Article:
Where did the food you ate last night come from? Who cultivated the grains and vegetables? Who raised the livestock?

For most of human civilization, answering these questions has been simple, because large swathes of the population hunted or farmed. If you didn’t participate in food production, you personally knew those who did. Agriculture created a nexus of relationships connecting farmers with the community and the land.

Identifying the source of our last meal today has become complicated because a revolution has transformed our foodways. When the nineteenth century dawned, about nine of every ten Americans lived on small farms and worked the soil. By 1900, that number had declined significantly, but still encompassed almost half the populace. Today, less than one percent of the population works in agriculture. The rise of industrialized food infrastructures has alienated us from the fare we consume, and distanced us from those who produce it. We struggle to identify the ingredients in what we eat, let alone where they originated or who made them.

“Tell me what you eat, and I’ll tell you who you are,” mused the famed epicure, Anthelme Brillat-Savarin. By that criterion, we’re apathetic scavengers, exiled from our food sources and each other.

That’s an identity Collective Harvest is trying to refashion by bringing local farmers and consumers together to make foodways more sustainable.

A vision for a cooperative of local growers coalesced around a shared problem: supply-side competition. A limited number of venues exist, and small farms in the area were all competing for the same market share. “It was happening all the time,” Alex Rilko of Front Field Farm told me in a phone interview. “Farmer A walks into a restaurant or the Farmer’s Market and sells the vendor greens in bulk. Two hours later, Farmer B arrives with greens to sell. But the client doesn’t need them. Now Farmer B has to find a different buyer. There’s a lot of inefficiency trying to reach a limited set of customers all looking for local produce and meat.”

Alex should know. For years, he’s served as a regional buyer for Whole Foods. So Alex and his partner Jacqui, Mike and Iwalani Farfour at Full Moon Farm and Carter and Shelley Dodd at Diamond Hill Farm convened a meeting between a few area farms to develop a cooperative approach. By pooling resources, these farms could coordinate growing strategies, leverage resources, distribute risk, and share markets. It’s an efficient way to operate in a competitive landscape shaped by large producers. In many ways, this collective approach allows small farms to take advantage of the economies of scale corporate farms exploit — without having to sacrifice the integrity of the food they raise.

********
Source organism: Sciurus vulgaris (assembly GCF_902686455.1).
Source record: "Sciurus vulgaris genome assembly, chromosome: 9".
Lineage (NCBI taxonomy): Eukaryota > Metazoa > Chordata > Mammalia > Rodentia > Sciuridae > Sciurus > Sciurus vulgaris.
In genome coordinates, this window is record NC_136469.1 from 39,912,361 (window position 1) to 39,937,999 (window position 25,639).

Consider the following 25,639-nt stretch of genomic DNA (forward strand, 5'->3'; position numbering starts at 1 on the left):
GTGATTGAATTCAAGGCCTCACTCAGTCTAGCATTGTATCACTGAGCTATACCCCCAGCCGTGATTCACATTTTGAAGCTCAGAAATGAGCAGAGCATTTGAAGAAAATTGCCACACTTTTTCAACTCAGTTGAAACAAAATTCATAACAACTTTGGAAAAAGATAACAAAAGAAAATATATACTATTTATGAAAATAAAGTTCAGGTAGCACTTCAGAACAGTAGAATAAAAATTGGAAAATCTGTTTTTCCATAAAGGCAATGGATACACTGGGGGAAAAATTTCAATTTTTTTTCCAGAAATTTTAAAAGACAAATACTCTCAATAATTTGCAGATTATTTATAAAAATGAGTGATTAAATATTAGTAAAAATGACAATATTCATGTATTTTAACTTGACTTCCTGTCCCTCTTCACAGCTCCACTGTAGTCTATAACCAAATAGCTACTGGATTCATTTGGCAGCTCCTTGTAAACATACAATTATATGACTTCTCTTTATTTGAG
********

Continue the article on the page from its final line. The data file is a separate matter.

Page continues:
This arrangement doesn’t just benefit the farmers. Consumers can choose from a greater variety of Certified Organic and Certified Naturally Grown (the real difference has more to do with paperwork and cost than with sustainability) crops in more venues. When a local restaurant orders produce from Collective Harvest, they can work with a single point of contact and select from a unified list of options sourced by contributing farms, which now number 22. “It’s the freshest possible good,” Alex claims. “We harvest our crops the day before they ship.” As with much local fare, the quality is far superior to industrial produce, which is engineered to survive transportation and extend shelf life. Anyone who’s ever grown heirloom tomatoes in a backyard garden realizes the difference between these tender fruits and their thick-skinned counterparts in the produce section. Alex mentions the diva cucumber, a sweet, seedless variant that’s a delicious alternative to its thicker, bitter relatives. You can find it in Collective Harvest’s catalogue; you won’t see it in supermarket aisles.

Boasting these community advantages, the operation has grown and flourished since its inception six years ago. Twelve staffers now stay busy coordinating efforts for this cooperative venture. They’re relocating to a new site on Baxter Street. And just recently, they’ve introduced a la carte online ordering Farm Stand, a welcome alternative to the traditional CSA boxes, which have acquired a (not undeserved) reputation for becoming harvest dumps with little imagination. (Of course, you can still order Collective Harvest’s eclectic, fresh, and always imaginative CSA boxes!) Clients can also donate to the Fresh Food Fund, which connects families in need with high-quality local produce.

As Collective Harvest’s reach expands, so will the availability of fresh food for the community it serves. That should usher in a counter-revolution with significant consequences — not least demystifying the question of where the food we ate last night came from.